Prepare text training data for sentiment analysis

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This page describes how to prepare text data for use in a Vertex AI dataset to train a sentiment analysis model.

Sentiment analysis training data consists of documents that are associated with a sentiment value that indicates the sentiment of the content. For example, you might have tweets about a particular domain such as air travel. Each tweet is associated with sentiment value that indicates if the tweet is positive, negative, or neutral.

Data requirements

  • You must supply at least 10, but no more than 100,000, total training documents.
  • A sentiment value must be an integer from 0 to 10. The maximum sentiment value is your choice. For example, if you want to identify whether the sentiment is negative, positive, or neutral, you can label the training data with sentiment scores of 0 (negative), 1 (neutral), and 2 (positive). The maximum sentiment score for this dataset is 2. If you want to capture more granularity, such as five levels of sentiment, you can label documents from 0 (most negative) to 4 (most positive).
  • You must apply each sentiment value to at least 10 documents.
  • Sentiment score values must be consecutive integers starting from zero. If you have gaps in scores or don't start from zero, remap your scores to be consecutive integers starting from zero.
  • You can include documents inline or reference TXT files that are in Cloud Storage buckets.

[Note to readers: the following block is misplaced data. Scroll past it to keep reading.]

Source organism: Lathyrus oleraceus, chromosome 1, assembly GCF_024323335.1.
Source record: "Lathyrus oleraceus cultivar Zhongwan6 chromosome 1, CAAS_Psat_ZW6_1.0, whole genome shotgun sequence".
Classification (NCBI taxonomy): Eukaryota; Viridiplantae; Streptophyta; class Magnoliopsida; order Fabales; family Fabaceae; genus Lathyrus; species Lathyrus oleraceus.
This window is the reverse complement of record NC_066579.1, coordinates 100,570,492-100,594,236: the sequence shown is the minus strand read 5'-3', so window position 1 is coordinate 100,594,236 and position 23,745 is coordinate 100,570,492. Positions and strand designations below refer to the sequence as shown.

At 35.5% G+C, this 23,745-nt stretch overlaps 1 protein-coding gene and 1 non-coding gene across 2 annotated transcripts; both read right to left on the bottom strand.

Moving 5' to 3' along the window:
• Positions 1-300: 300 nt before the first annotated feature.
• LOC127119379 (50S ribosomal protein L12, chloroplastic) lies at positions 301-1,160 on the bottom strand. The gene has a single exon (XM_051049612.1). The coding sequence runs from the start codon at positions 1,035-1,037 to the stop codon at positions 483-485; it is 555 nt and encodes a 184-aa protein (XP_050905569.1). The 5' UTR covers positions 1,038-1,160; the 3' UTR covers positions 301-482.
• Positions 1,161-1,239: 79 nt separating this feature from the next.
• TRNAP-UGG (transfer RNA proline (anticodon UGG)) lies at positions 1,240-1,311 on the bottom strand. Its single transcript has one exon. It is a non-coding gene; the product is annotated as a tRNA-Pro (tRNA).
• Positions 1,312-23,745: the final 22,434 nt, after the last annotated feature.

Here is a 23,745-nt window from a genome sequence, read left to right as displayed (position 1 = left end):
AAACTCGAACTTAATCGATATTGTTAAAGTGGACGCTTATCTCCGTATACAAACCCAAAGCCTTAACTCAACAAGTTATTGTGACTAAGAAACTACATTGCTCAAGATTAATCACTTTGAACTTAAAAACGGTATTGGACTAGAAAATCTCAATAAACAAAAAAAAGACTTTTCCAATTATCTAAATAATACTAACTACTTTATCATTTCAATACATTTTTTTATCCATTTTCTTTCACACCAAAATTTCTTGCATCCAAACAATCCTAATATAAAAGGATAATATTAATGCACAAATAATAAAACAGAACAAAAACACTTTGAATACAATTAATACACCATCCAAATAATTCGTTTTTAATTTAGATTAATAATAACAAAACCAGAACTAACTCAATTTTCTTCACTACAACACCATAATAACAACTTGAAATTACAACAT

Best practices for text data used to train AutoML models

The following recommendations apply to datasets used to train AutoML models.

  • Provide at least 100 documents per sentiment value.
  • Use a balanced number of documents for each sentiment score. Having more examples for particular sentiment scores can introduce bias into the model.

Input files

Input file types for sentiment analysis can be JSON Lines or CSV.

JSON Lines

The format, field names, value types for JSON Lines files are determined by a schema file, which are publicly accessible YAML files.

You can download the schema file for sentiment analysis from the following Cloud Storage location:
gs://google-cloud-aiplatform/schema/dataset/ioformat/text_sentiment_io_format_1.0.0.yaml

JSON Lines example

The following example shows how you might use the schema to create your own JSON Lines file. The example includes line breaks for readability. In your JSON Lines files, include line breaks only after each document. The dataItemResourceLabels field specifies, for example, ml_use and is optional.

{
  "sentimentAnnotation": {
    "sentiment": number,
    "sentimentMax": number
  },
  "textContent": "inline_text",
  "dataItemResourceLabels": {
    "aiplatform.googleapis.com/ml_use": "training|test|validation"
  }
}
{
  "sentimentAnnotation": {
    "sentiment": number,
    "sentimentMax": number
  },
  "textGcsUri": "gcs_uri_to_file",
  "dataItemResourceLabels": {
    "aiplatform.googleapis.com/ml_use": "training|test|validation"
  }
}

CSV

Each line in a CSV file refers to a single document. The following example shows the general format of a valid CSV file. The ml_use column is optional.

  [ml_use],gcs_file_uri|"inline_text",sentiment,sentimentMax
  

The following snippet is an example of an input CSV file.

  test,gs://path_to_file,sentiment_value,sentiment_max_value
  test,"inline_text",sentiment_value,sentiment_max_value
  training,gs://path_to_file,sentiment_value,sentiment_max_value
  validation,gs://path_to_file,sentiment_value,sentiment_max_value